This week we have been surveying a Laing Easi-Form house for a prospective purchaser. The Laing Easi-Form is one of a range of house types that are considered as “non-traditional construction” and which were generally erected immediately post the first world war and up to the 1960s or so. As the name suggest it was a housing solution developed by John Laing, the well-known contracting firm.
They were intended to be cutting edge, fast and cost effective to build and to meet the nations urgent need for housing. The type was widely adopted by Local Authorities, the MOD and other providers of social housing.
Well known styles and trade names, amongst others, include Laing Easi-Form, Cornish, Airey, Boot and Wimpey No-Fines. Most often constructed of cast in-situ concrete or of pre-fabricated concrete panels they seemed to be a panacea until the last part of the 20th century when it was realised that the houses were very often poorly built, used poor quality concrete and were in need of serious structural attention. They were practically life expired, so bad was the situation that many mortgage companies refused to lend on non-traditional housing and many types were designated as “defective” under the Housing Act 1985.
This post concentrates only on the Laing Easi-Form type and must not be considered as advising on any other non-traditional housing type.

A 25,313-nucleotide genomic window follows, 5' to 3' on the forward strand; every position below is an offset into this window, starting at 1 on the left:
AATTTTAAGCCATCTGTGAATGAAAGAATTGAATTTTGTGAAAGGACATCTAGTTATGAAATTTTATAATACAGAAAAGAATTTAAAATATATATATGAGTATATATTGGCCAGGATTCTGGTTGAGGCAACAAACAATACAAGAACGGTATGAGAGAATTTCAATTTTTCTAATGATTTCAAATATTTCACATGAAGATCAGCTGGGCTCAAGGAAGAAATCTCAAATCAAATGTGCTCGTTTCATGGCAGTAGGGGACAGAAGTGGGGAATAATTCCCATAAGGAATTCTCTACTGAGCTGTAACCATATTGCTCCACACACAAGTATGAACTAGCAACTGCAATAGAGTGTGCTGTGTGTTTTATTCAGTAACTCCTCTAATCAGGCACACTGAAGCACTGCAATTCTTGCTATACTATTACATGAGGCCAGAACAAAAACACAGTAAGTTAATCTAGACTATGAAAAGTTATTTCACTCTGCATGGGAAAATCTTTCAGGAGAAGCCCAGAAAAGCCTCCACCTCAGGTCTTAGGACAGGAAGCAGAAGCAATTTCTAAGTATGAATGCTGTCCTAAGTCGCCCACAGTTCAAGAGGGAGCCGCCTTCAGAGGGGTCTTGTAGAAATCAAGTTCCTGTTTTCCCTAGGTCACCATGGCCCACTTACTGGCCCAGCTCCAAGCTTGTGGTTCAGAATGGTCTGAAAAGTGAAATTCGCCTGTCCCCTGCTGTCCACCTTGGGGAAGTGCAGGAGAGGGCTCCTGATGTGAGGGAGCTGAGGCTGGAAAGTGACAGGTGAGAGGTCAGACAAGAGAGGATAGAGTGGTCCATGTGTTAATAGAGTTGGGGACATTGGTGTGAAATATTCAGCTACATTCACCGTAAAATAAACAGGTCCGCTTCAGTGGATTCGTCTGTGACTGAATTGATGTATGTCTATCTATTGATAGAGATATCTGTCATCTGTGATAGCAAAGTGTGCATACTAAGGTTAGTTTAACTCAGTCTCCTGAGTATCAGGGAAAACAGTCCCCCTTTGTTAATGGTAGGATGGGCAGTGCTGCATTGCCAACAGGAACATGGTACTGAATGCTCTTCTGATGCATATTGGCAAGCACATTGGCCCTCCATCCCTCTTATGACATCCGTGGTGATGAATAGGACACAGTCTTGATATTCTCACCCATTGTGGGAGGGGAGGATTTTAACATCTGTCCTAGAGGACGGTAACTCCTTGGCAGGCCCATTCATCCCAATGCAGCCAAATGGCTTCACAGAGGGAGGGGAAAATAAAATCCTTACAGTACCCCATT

The Laing Easi-Form is generally accepted as one of the better types and is not (as far as we know) designated as defective under the Housing Act. It is, we understand, suitable for mortgage with a number of mortgage companies prepared to lend against them (again, as far as we know, please take proper financial advice from a mortgage broker!)
The particular house that we looked at was in Eltham, London Borough of Greenwich where there is a fairly sizeable estate of two storey terraced and semi-detached Easi-Forms but we know of similar estates in Croydon and Kent and is widespread across London and the rest of the country.
There are two construction types – type 1, which were built up and until 1925 or so and type 2 which were built subsequently. More often than not you will come across type 2 houses.
The construction of the earlier, less common, type is of solid concrete outer walls whilst the later type are of cast in situ cavity walls – typically 75mm thick inner and outer leaves with 50mm cavity. Externally the walls were originally finished externally with a render coat but this may have subsequently been pebble-dashed or even insulated as part of refurbishment schemes by local authorities.
The concrete is reinforced in both skins by 4 horizontal steel bands above and below window openings – these can cause problems if the concrete cover is insufficient as they can rust allowing the surface concrete to fall away in small patches often exposing rusting beneath. Some remedial schemes have included the cutting out of defective concrete and the insertion of concrete block work repairs – unfortunately without destructive and invasive investigation such repairs cannot be easily identified unless the original render finishes have been patch repaired in these locations.